Thursday, March 31, 2011

Baseline update

I just got the call with results from this morning's monitoring appointment.  They are:

E2 -- 31
P4 -- 1.19
lining -- 4 mm ("nice and thin")

Having never done IVF with my own eggs, I'm not entirely sure what these numbers mean.  I mean, I was a nurse (and for a while, a biology major), so I know that your lining should be thinnest and your estrogen levels low at the beginning of a cycle, and I know progesterone drops just before you get your period. . . but as for the specific numbers, I couldn't tell you.  My St. Mungo's nurse told me they are exactly what they want to see, though, and I guess she would know.  ;-)

I am starting my estrogen pills tonight and will have another monitoring appointment in a week.  Stay tuned.

Baseline appointment

All righty then. . . . well, I guess I have overshared on here even more than I realize, since my last post asking for unanswered questions about me did not garner a single comment or email.  LOL.  You must all know everything you want to know about me (and more?).

I visited Local Fertility Clinic this morning for my baseline monitoring appointment for my mock cycle.  I had blood drawn for E2 and P4 levels and a (lovely) vaginal u/s.  Not surprisingly, the doctor who did my u/s asked why I chose to go to St. Mungo's for treatment when they have a DE program at their clinic.  I was diplomatic and stressed my (not made-up) concern about using a donor who lived locally and didn't even mention the difference in the two clinics' success rates (which is considerable: Local Fertility Clinic reported around a 65% rate for fresh cycles compared to a 85% rate at St. Mungo's).  No apparent hard feelings.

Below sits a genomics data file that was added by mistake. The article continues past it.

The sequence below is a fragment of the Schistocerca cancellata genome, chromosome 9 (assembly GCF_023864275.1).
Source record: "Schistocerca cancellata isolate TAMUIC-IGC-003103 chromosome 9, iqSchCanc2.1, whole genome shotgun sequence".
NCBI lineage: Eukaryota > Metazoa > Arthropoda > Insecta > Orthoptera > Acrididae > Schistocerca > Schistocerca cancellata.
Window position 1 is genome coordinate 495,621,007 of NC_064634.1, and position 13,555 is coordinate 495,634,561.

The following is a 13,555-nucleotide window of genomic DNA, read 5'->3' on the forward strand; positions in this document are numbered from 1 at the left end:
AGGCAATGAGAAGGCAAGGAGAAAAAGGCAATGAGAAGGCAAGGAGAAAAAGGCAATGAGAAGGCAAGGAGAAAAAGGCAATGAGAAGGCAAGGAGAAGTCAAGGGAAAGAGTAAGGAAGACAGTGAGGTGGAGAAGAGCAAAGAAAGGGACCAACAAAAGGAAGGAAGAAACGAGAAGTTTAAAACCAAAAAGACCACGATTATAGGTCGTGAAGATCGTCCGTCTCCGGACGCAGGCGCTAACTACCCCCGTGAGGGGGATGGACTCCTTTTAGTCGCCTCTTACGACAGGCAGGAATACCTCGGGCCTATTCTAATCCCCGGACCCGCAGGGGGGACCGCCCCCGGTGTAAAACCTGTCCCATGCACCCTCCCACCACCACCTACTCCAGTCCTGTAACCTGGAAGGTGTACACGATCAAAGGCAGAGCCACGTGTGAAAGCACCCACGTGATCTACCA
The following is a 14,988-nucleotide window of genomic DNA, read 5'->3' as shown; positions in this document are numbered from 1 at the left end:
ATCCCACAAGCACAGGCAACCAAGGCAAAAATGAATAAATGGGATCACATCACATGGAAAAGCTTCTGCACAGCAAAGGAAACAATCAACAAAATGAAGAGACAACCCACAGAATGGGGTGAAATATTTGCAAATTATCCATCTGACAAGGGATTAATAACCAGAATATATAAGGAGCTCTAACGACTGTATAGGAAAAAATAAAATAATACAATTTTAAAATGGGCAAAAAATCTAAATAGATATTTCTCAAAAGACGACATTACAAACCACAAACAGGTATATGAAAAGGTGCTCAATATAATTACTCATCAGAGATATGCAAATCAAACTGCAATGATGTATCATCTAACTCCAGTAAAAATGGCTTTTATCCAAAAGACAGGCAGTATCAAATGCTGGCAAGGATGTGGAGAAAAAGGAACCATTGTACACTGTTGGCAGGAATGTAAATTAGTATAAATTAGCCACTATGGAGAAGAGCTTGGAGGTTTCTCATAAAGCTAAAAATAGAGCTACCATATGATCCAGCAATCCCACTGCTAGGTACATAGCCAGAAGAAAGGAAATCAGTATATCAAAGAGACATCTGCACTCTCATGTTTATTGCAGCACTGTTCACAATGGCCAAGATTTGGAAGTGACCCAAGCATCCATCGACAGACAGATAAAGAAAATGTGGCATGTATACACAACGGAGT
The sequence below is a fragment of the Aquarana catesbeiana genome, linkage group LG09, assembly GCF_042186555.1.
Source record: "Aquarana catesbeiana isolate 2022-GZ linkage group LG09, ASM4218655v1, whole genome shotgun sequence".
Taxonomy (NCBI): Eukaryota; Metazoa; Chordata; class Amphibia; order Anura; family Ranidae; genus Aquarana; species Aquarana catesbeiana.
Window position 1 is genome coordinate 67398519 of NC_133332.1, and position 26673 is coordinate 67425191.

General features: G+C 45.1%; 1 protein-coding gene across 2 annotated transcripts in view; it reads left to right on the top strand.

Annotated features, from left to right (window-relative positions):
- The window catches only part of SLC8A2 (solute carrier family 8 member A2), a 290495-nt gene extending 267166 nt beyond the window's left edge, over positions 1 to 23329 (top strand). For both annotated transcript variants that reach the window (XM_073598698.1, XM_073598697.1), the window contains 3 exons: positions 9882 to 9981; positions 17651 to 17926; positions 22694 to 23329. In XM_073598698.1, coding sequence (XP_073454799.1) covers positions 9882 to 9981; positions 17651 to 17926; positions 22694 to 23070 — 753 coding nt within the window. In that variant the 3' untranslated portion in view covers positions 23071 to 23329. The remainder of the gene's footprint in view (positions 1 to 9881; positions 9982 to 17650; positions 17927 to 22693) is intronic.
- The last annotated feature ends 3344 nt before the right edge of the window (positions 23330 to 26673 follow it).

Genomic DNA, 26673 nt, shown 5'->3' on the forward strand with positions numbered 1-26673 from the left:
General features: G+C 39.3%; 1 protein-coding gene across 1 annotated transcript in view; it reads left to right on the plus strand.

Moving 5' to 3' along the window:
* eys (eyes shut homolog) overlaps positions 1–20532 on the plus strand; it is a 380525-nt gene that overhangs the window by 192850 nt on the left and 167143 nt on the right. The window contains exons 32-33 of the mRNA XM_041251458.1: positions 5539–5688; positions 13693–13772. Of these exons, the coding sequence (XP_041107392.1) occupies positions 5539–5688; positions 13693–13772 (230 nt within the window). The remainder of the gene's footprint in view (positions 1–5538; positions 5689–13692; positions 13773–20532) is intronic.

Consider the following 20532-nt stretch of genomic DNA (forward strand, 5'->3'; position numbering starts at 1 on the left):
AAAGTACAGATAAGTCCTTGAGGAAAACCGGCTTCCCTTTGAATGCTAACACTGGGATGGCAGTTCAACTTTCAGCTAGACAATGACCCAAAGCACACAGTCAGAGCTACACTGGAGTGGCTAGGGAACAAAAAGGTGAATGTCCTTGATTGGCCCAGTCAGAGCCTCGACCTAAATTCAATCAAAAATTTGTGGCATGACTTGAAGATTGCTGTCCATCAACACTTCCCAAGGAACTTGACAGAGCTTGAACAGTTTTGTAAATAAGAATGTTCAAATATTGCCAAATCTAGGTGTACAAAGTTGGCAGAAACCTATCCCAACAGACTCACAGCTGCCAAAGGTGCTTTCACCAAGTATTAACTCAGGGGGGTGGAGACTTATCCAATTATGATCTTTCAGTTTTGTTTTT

Dr. didn't tell me specifics about my lining, just said it looked "fine" for this point in my cycle.  I had 18 antral follicles (not that this matters much, since we won't be using my eggs) and no cysts.  So far, so good.  I will get a call from my St. Mungo's nurse this afternoon with further instructions, and I anticipate starting my estrogen tonight.

I also went yesterday and had 4 tubes of blood drawn (at an outside lab, not at Local Fertility Clinic) for all my infectious disease testing and for prolactin and TSH levels, all required by St. Mungo's before cycling.  MM had his blood drawn for infectious disease testing, too, and will be going in for a semen analysis tomorrow (he's really looking forward to it--NOT).

Assuming all that testing comes back OK--and I have no reason to think it won't--the only other test I have to have done besides completing my mock cycle is a sonohysterogram, which I will do while I'm on BCPs after the mock cycle.  Oh, and we have a joint counseling session in a couple of weeks to discuss the psychological issues involved with the use of donor gametes for conception.

So many hoops to jump through, but in a way, it's good.  Every item I tick off the list brings us that much closer to our real cycle.  It feels like we are making progress.

Wednesday, March 30, 2011

Your FAQs

I think I offer up a lot of information about myself and our IF on this blog. . . but is there anything you've been wondering about me that you'd like to ask?

If so, email me or leave your question in the comments.  I will follow up with a post answering them later in the week.

Tuesday, March 29, 2011

She's here

AF has arrived.  I just emailed my clinic nurse for instructions for my uterine evaluation ("mock") cycle.  I know I have to go in for a baseline u/s and blood work in the next few days, but beyond that, I don't yet know all the specifics.

I'm excited about finally taking a concrete, affirmative step toward starting our cycle.  Hooray!

On a related note, I've been kicking a$$ and taking names with my diet and exercise ever since we returned from vacation.  (Funny how having Dr. Dumbledore tell me that losing weight will decrease our risk of miscarriage has motivated me.)